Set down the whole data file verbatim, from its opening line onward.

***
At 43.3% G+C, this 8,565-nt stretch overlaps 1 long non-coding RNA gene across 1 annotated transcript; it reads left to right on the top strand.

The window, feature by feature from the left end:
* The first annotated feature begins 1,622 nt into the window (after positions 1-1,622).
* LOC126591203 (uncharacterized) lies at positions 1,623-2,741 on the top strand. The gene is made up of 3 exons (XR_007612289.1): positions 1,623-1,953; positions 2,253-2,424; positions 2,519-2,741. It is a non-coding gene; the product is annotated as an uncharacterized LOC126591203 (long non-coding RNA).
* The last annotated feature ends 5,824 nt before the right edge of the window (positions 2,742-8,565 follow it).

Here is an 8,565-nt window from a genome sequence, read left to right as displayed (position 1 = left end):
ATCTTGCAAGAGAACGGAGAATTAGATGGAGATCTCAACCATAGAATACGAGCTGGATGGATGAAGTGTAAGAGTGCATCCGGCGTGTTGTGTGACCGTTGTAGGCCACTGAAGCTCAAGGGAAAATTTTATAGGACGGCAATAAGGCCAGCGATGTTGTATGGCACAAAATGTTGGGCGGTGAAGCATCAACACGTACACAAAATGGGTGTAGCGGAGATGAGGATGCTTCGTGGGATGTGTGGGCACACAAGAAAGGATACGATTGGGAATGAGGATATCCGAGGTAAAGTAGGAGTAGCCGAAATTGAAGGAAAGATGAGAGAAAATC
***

At 43.3% G+C, this 8,565-nt stretch overlaps 1 long non-coding RNA gene across 1 annotated transcript; it reads left to right on the top strand.

The window, feature by feature from the left end:
* The first annotated feature begins 1,622 nt into the window (after positions 1-1,622).
* LOC126591203 (uncharacterized) lies at positions 1,623-2,741 on the top strand. The gene is made up of 3 exons (XR_007612289.1): positions 1,623-1,953; positions 2,253-2,424; positions 2,519-2,741. It is a non-coding gene; the product is annotated as an uncharacterized LOC126591203 (long non-coding RNA).
* The last annotated feature ends 5,824 nt before the right edge of the window (positions 2,742-8,565 follow it).

Here is an 8,565-nt window from a genome sequence, read left to right as displayed (position 1 = left end):
ATCTTGCAAGAGAACGGAGAATTAGATGGAGATCTCAACCATAGAATACGAGCTGGATGGATGAAGTGTAAGAGTGCATCCGGCGTGTTGTGTGACCGTTGTAGGCCACTGAAGCTCAAGGGAAAATTTTATAGGACGGCAATAAGGCCAGCGATGTTGTATGGCACAAAATGTTGGGCGGTGAAGCATCAACACGTACACAAAATGGGTGTAGCGGAGATGAGGATGCTTCGTGGGATGTGTGGGCACACAAGAAAGGATACGATTGGGAATGAGGATATCCGAGGTAAAGTAGGAGTAGCCGAAATTGAAGGAAAGATGAGAGAAAATC